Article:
Over 20 years ago I anchored a radio program on KGMI AM-790 — “On The Level” — about housing and remodeling. My weekly, one-hour show lasted for about 4-1/2 years. Every single Saturday morning at 9 am, November ’91 through late ’94.
The show did wonders for getting A-1 Builders on the map, given that KGMI was Whatcom County’s largest radio station… and very conservative at that, even before they brought on Rush Limbaugh.
Allow me to share the telling, pertinent story behind why my radio show ended.
“Today we’re going to remove the walls, roof and foundation that define the typical home we’ve discussed here on my radio program. Let’s discuss, instead, our larger home, devoid of human structure. Let’s strip away the built environment. Let’s discuss our environment.”
Unlike the typical topics I covered during my 4.5 year stretch on the air, I didn’t talk to a roofer about best practices, or about sustainably harvested lumber, or about reducing dust mites in one’s bedroom. Instead, we let our hair down and discussed the impact of a global paradigm that doesn’t question limits to growth.
My guest was Michael Gailer, a Seattle spokesperson for internationally renowned Zero Population Growth (ZPG). The interview that followed was staggering in its depth and clarity. We boiled the conversation down to this:
Is there any significant problem faced by mankind that wouldn’t be further aggravated by the unfettered growth in human population?
Michael and I concluded, after 60 minutes of discussion, that there was no such problem.
KGMI management, on the other hand, concluded that a radio program about housing should be about bathtub caulking, laughing dummies, and free popcorn at Bellingham Sash and Door.
So I was replaced… by a nationally syndicated pair of laughing dummies.
Why this story? Because censorship helped me arrive at this place. This blog — THE HAMMER — enables me to be free of such filtration, uncensored. Believe me, we won’t concern ourselves with bathtub caulking, laughing dummies, and free popcorn. Instead let’s take a journey along a ridge. On one side is the built environment: that which we humans have built. The other side: our natural environment. We know they’re interconnected. Hence the ridge that ties them together.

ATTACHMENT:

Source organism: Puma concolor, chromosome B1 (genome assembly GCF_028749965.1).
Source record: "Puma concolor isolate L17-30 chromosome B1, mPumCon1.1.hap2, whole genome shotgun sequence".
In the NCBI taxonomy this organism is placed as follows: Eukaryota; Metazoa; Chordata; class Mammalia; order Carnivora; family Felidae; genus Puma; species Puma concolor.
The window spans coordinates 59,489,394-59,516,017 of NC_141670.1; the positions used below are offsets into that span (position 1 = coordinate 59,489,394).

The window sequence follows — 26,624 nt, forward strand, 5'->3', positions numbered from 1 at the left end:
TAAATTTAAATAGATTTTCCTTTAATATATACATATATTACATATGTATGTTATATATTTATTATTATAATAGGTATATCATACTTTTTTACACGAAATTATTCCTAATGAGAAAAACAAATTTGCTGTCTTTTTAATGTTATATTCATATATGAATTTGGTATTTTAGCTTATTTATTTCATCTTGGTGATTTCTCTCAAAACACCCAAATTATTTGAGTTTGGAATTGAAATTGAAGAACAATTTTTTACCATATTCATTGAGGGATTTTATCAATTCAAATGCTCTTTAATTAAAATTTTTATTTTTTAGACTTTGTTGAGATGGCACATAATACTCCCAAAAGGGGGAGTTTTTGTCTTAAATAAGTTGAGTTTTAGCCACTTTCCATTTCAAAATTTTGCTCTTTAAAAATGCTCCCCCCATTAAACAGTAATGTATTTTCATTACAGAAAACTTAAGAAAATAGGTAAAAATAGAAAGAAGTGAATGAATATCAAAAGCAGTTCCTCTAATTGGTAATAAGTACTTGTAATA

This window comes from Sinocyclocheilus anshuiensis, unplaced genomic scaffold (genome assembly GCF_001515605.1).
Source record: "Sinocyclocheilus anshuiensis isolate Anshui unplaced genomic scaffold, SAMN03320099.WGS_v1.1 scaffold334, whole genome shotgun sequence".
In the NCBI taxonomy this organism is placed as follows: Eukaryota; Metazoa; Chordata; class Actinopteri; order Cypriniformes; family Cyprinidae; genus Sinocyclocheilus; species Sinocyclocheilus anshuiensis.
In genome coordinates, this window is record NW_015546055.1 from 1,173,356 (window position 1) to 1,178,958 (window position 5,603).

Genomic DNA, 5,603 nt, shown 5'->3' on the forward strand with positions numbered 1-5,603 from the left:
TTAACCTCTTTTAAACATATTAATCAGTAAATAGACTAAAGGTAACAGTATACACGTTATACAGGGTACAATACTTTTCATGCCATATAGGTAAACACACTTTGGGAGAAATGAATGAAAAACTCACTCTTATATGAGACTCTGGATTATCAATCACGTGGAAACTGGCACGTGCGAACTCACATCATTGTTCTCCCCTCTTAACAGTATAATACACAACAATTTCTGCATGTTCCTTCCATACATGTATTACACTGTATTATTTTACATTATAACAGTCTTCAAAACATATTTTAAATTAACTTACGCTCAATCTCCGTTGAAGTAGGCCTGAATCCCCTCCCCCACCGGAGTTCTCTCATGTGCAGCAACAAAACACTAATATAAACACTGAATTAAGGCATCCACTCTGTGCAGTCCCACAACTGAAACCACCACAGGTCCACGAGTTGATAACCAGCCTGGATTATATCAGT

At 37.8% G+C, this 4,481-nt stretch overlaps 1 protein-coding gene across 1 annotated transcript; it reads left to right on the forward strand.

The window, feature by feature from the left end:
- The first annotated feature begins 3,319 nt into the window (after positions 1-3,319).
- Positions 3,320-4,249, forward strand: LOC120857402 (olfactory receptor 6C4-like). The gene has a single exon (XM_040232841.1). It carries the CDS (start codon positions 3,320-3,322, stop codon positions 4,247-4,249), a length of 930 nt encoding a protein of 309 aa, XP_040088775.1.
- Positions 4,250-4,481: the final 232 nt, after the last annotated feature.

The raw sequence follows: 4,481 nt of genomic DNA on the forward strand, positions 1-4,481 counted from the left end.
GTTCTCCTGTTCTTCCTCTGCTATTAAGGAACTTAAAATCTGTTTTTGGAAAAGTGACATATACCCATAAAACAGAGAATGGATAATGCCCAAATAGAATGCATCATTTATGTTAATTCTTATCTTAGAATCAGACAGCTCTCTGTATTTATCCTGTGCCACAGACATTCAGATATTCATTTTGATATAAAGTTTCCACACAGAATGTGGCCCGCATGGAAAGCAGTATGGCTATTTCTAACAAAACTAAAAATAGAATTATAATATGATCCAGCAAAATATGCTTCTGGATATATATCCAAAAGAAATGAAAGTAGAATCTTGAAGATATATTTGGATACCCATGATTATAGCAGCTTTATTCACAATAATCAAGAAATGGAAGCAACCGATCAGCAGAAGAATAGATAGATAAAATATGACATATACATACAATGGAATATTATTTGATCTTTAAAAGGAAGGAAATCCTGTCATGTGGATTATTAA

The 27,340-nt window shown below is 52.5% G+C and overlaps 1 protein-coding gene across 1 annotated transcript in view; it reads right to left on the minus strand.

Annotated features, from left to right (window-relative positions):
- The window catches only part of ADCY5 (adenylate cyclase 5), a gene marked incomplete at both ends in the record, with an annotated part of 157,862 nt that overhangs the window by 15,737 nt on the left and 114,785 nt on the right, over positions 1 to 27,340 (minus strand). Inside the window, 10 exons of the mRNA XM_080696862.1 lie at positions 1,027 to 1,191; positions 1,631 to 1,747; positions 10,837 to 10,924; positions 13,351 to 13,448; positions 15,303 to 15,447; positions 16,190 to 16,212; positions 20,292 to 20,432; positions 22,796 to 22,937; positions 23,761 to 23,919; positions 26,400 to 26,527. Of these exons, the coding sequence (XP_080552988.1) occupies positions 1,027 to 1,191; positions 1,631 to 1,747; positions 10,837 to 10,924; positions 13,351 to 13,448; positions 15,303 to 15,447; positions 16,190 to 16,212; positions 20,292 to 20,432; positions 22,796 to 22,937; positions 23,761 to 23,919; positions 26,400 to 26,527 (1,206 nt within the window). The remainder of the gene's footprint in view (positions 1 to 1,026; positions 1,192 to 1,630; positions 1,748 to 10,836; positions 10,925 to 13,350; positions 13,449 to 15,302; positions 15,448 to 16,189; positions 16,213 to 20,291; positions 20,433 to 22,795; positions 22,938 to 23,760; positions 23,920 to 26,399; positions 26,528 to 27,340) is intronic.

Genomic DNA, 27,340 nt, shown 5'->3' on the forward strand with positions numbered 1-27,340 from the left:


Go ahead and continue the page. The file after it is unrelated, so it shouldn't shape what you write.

Let’s consider that connection.
Your house is a box encapsulating some outside space. We build a box, trap some air in it, and then condition it for comfort. Stick a roof atop the box to keep out the rain; add an inorganic spacer below the box to keep it out of the dirt. Done.
Whether or not we open any windows or exterior doors we know the spaces, inside and out, remain interconnected. Inside and outside are separated by semi-permeable membranes… our walls, ceilings and floors (much like our own skin and how it manages the separation between inside and out). So we had better care for our home’s skin because, as just one example of so many we’ll explore, some of the air we breathe inside our living room may have originated from our raunchy crawlspace.
Seems to me, if we’re going to be healthy inside and out we had better know what’s going on here. We had better know how to navigate this ridge.
Consider joining me on this journey as I observe the boundary between the built environment and human ecology.
There’s a lot of ground to cover. Seems to me that before we leave the trailhead I owe you a manifesto: my personal declaration of just what ties all of this together… A-1 Builders, Adaptations Design Studio, my columns, my radio shows, my whistle blowing, the missions of the organizations I helped design and build. All of it. There’s a theme here: a manifesto. A trail description. I owe you one, so stay tuned: my next blog post will contain my manifesto.